In the venom from the Centruroides tecomanus scorpion from Colima, south-west state of Mexico, over a hundred proteins have been found and identified a "possible" toxic effect against cancer cells, reveals a scientific study.
The preliminary investigation is carried out by specialists of the Faculty of Chemistry at the University of Colima (UCOL), who have identified peptides (amino acid molecules) that destroy cancer cells in vitro.
Laura Leticia Valdez Velazquez, head of research, said that when the toxin, derived from scorpion venom, invades channels in the cells with this disease it produces cellular damage until killing them.
"We have identified a highly selective group of peptides, which indicates that they could specifically bind to cancer cells and cause their death," she indicates.
Centruroides tecomanus species is one of the most venomous scorpions of the country. The UCOL already has the genetic sequences of the protein components of the venom.
The scientific team took advantage of the great number of scorpions found in Colima. They began with the collection and extraction of venom, inoculating and immunizing rabbits as part of the teaching career in Pharmaceutical Chemistry Biologist. From this they decided to study the venom with the support of Lourival Possani, from the Institute of Biotechnology of the National Autonomous University od Mexico (UNAM).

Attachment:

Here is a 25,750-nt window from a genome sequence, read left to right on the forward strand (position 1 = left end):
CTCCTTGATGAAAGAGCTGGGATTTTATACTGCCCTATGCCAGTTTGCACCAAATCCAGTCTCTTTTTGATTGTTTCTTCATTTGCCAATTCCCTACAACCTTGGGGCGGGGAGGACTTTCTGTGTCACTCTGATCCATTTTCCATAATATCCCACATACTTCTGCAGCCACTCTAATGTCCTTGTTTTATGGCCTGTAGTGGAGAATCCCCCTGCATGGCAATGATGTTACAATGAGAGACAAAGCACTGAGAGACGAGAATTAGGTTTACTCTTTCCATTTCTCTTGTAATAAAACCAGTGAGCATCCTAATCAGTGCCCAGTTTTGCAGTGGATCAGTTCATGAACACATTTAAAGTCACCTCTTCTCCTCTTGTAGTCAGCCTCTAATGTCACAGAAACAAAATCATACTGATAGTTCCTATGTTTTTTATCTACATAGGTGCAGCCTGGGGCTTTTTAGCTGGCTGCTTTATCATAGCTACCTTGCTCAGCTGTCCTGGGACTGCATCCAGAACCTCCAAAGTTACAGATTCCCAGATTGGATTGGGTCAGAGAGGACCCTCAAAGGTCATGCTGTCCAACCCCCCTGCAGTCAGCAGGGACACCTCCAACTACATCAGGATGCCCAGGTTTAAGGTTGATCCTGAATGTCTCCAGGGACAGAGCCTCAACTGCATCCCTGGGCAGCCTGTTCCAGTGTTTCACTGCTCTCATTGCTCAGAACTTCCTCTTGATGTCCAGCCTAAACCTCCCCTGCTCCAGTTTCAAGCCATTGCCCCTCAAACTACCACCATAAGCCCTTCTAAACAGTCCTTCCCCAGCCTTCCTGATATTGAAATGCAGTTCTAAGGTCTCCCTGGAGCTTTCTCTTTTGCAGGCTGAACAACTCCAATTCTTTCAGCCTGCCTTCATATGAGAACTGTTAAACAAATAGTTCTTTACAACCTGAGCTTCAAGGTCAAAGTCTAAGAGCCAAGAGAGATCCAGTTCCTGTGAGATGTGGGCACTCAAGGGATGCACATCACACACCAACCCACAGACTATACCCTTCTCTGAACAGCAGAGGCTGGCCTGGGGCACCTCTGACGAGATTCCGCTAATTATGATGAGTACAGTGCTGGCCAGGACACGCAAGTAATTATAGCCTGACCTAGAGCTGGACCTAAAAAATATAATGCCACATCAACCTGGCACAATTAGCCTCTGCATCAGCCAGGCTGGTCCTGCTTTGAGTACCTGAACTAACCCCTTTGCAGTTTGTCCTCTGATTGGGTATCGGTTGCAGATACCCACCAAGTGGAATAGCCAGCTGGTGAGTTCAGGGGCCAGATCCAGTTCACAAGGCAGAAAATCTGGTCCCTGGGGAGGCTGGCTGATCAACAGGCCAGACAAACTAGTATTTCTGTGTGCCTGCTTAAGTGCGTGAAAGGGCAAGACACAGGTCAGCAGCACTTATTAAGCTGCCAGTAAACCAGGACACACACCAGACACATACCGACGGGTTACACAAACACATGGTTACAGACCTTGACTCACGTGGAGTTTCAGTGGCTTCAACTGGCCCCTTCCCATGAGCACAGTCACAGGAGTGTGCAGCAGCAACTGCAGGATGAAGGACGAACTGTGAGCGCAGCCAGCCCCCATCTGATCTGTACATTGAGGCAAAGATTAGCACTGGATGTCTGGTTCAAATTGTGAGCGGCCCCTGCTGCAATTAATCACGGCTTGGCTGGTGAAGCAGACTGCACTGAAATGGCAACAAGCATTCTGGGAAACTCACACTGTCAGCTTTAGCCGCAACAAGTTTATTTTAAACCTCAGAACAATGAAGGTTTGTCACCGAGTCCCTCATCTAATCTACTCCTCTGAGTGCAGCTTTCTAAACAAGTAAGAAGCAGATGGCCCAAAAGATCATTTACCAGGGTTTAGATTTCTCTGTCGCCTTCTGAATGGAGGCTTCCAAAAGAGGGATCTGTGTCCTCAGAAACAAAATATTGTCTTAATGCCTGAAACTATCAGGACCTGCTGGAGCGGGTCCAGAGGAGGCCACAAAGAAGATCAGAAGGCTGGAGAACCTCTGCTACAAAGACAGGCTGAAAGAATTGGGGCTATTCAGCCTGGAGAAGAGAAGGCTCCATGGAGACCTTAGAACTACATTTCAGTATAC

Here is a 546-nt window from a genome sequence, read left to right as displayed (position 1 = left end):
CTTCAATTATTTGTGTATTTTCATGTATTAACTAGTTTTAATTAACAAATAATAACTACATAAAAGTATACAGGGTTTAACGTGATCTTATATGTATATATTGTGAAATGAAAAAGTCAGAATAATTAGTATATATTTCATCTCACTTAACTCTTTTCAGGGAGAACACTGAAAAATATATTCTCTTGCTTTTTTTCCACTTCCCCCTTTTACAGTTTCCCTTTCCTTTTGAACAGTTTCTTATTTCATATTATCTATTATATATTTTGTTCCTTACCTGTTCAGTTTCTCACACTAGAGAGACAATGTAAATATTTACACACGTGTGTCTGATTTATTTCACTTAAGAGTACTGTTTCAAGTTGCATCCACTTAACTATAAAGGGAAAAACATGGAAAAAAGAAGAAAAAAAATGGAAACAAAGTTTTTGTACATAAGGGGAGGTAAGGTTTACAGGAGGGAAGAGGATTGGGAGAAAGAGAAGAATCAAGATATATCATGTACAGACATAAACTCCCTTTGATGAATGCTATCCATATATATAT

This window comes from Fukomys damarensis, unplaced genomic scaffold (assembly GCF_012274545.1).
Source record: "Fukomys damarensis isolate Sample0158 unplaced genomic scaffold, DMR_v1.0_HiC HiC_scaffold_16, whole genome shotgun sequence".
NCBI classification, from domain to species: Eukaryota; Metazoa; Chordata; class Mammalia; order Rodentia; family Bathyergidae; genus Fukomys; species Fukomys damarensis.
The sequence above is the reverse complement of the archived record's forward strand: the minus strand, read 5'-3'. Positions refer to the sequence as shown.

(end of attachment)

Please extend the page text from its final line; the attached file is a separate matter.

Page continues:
The researcher explains that UCOL undertook the task of characterizing each component from the arachnid toxins, one of the most venomous of the continent. Currently it has identified a group of peptides (about 10) in order to evaluate the have greater toxic effect against lymphoma cells.
"The venom toxins act on ion channels of the cancer cell damaging them. Our interest is for the cell to be selectively removed. We have found that these peptides have affinity with these cells, that is, they could specifically bind to them and induce cancer death."
In parallel, the research team of the UCOL conducted a study on the effect of scorpion venom in models of Parkinson's disease.
People with this disease (Parkinson's) are affected because neurons are damaged and no dopamine is produced, a neurotramisor responsible for controlling muscle movement. The team has tested the scorpion venom toxins in animal models noting that these toxins are attached to receptors on dopaminergic neurons and increases the release of dopamine, which is displayed with future promising effects for sufferers of this disease.
Although the research is at a primary stage, this is the first time therapy with the venom of scorpions is used against cancer and Parkinson in Mexico.
For the time being, experts have been observed in laboratory animals that the presence of such toxins releases dopamine.
"The idea is that this toxin works for the release of dopamine in Parkinson, condition where there is an absence of the substance. And for cancer we need to know what is the specific peptide, responsible for the effect that causes the death of these cells. The idea is to kill cancer cells; however, this doesn't occur in all types of cancer , there are very specific toxins, that is another task we have to review, see in which type of cancer the toxins have effect, " said Laura Valdez.
The research was supported by the Fund for Strengthening Infrastructure to equip laboratories, granted by the National Council for Science and Technology in Mexico (CONACYT).
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